The weather is chilly and wet. It´s the time of year that the bread won´t rise and the check don´t come in the mail, and nothing else happens either. Except for here. Moratinos is hot!
The big house on Calle Ontanon, ("Ideal for Albergue!"), finally sold this week, two years after the “For Sale” sign went up. Word is it´s been bought by an Italian confraternity, who already have their licenses and permissions in order and should have a pilgrim hostel up and running by April 2010! I´ve been over the house myself, and it really is very suited to the job, with room for a stable, even. (Had it been on the market in 2006, we may have bought it ourselves. But we were lucky.)
We haven´t met the new owners. We wonder if they´re related to Maurizio and Jacopo, a lovely Italian father-son pair from Milano who stayed with us in August, scouting out locations for their confraternity´s next albergue. Their group, the Perugia Confraternity of St. James, runs a unique pilgrim refuge in Puente de Itero, right on the county line with Burgos – it´s in an abandoned church, out in a field, and only has room for eight pilgrims. There´s no electricity, but they manage to feed and wash and accommodate pilgrims by candle light, from May to October, in a quiet Christian way. I hope they´re the same group. We will know soon, I imagine.
The Moratinos Albergue Star must be ascendant, because Leonel the Cuban and Ana, his girlfriend from Barcelona, are coming back to town tomorrow to make some decisions about the Alamo/Casa Tortuga. It´s looking a bit discouraging, but things are known to change quickly around here. We like Leonel. He´ll be a great hospitalero. We hope he gets his dream, even if it might be in some other town.
So, after false starts by at least three different sets of Camino dreamers, Moratinos will finally have a regular place for pilgrims to stay. I think it is the final Camino town without a pilgrim facility. There are no more I know of, and I kinda know this trail.
I hope some pilgrims still will find their way over to our place now and then.
I am working on the book, writing every day, at least two hours, in a disciplined way. I need to get my chops back if I´m going to convert these thousands of pages of daily doo-dah into a cohesive narrative. It is an overwhelming job, but I confess I am enjoying myself. I am dreaming it, even. Nothing in this world, nothing at all, is as enjoyable to me as writing something I can really get my teeth into, about something I am passionate about. (And at the breaks I am reading P.G. Wodehouse´s “Jeeves” stories. What a hoot!)
What I need is an editor. And a good office chair. And a working wifi connection.
John Murphy Cat is still in the animal hospital in Leon, but we should be able to bring him home tomorrow. Two surgeries, three broken legs, and God knows how many Euros… He had better be the world´s best cat after this. I hope very much the surgeon did not forget to throw in that free cast´ration he promised. If I must own the only Bionic Cat in town, I don´t want him limping round the streets looking for love. Just look where that got him.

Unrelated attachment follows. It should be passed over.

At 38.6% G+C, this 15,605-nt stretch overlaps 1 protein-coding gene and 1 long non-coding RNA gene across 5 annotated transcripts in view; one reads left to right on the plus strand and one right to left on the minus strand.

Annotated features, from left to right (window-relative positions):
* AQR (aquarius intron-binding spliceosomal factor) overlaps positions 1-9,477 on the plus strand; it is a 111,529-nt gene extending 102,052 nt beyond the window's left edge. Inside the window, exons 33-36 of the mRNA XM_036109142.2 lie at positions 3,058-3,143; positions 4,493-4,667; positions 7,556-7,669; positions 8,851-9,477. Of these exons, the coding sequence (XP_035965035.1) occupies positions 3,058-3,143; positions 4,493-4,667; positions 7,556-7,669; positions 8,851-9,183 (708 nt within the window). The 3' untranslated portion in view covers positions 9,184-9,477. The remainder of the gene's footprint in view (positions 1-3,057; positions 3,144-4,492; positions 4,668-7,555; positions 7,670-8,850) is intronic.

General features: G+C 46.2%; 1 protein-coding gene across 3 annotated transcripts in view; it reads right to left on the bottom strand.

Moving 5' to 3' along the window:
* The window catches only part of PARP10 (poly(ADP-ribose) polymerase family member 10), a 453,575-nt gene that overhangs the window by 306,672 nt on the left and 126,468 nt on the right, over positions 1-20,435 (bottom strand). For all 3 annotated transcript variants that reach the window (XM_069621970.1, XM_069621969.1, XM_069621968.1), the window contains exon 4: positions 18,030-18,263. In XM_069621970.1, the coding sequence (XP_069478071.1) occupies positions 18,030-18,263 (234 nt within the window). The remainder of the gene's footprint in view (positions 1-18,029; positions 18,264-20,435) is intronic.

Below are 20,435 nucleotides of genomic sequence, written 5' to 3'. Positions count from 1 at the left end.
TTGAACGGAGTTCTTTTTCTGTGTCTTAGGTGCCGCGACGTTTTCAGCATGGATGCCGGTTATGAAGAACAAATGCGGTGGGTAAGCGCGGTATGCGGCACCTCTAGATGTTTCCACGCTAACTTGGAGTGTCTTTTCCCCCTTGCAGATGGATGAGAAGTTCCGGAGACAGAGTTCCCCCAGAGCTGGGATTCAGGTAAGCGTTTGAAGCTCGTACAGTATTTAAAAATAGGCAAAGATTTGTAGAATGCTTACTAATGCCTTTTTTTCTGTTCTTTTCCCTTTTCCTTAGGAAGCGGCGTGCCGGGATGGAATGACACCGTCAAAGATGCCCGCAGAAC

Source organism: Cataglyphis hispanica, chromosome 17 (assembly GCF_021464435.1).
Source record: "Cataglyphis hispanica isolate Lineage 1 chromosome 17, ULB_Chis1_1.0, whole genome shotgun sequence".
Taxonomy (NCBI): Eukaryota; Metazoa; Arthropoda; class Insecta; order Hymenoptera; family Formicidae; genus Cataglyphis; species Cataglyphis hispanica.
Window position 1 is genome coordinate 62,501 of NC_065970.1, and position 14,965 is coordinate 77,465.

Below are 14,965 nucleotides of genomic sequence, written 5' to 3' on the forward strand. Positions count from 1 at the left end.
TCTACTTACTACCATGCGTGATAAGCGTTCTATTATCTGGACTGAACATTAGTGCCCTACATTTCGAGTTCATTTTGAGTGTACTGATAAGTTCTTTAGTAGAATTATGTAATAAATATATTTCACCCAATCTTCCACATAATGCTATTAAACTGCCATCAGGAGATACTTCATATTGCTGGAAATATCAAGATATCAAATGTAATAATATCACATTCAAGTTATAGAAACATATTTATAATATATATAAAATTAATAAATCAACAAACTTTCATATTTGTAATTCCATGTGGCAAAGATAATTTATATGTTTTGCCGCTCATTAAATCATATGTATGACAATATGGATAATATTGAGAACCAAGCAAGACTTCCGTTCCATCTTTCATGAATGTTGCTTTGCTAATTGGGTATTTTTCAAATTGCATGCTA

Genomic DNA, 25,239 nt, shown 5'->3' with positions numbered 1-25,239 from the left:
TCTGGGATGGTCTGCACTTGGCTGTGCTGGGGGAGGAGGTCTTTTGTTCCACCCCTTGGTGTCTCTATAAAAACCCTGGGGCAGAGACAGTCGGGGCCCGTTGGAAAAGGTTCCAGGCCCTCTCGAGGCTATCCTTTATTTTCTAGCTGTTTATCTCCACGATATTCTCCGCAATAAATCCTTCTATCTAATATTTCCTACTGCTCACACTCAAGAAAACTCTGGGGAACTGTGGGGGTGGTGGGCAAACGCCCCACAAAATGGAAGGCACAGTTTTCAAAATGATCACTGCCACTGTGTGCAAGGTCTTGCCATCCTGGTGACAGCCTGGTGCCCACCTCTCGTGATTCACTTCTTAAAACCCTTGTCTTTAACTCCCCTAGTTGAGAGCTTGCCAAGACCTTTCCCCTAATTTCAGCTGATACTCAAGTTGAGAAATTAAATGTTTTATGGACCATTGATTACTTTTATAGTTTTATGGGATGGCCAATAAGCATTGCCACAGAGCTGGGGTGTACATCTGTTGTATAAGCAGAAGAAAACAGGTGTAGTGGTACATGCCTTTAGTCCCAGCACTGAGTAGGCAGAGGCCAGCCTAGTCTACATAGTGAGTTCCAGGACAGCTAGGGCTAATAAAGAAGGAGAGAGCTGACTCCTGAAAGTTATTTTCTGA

Una Dog loves Murphy. She will be happy to have him back. I hope we can keep her from dragging him around by his head for a while, at least til his legs are healed and he can pretend-fight back.
The mushroom field is finally producing. This week MariAngeles and Leandra showed up at the door with a basket full of at least three kilos of fresh, anise-scented champiñones, including a few rare “blue-foot” models. Beautiful. We´ve since feasted on mushroom soup, omelettes, and shish-kebabs, even… and now we have some big ones in the freezer, too. (here are photos of two lovely pairs: Dick and Filipe in Gent, seeing if their goose is cooked, and MariAngeles and Leandra and All That Fungi.)
Community-wise, Moratinos (about 10 of us these days) is working on the décor in the newly refurbished town-hall meeting room. Old photographs are being disinterred, framed, and hung up on the walls for general ooh-and-aah purposes. Paddy and I undertook to make a graphic “key” to identify some of the 40+ people in a couple of pictures from 1979, an enterprise that´s sent us deep into Sahagún and our bodega, seen us constructing a homemade light-box and creating lots of strange drawings and confusing charts of numbers. This afternoon I met with a goodly group of neighbors to match up the faces with the names.
Ladies brought goodies and tea. Milagros brought cream-filled “buñelos de viento,” which translates to “puffs of wind” in English and “blintzes” in Yiddish. Julia sent over a fine fresh pumpkin this morning, so this afternoon I turned it into a classic American Pumpkin Roll, and brought a nice chunk with me to the get-together.
The neighbors are suspicious of our cuisine. Some of them won´t even try a bite of any of my foreign muck. (I do not feel offended by that – I have, myself, drawn the line at local offerings like Pig Face and Fried Blood and Toasted Lark). So I almost expected to take most of it home again with me. … but the Cream-Cheese Icing snagged ém. They scooped it up with their fingers, saying they´d never tasted anything quite like it.
Lucky them! Imagine tasting cream-cheese icing again for the first time. It´s gotta be right up there with your first taste of home-made Buñuelo de Viento.
Or pig face.
Or saffron moonshine.
Or blue-foot mushroom.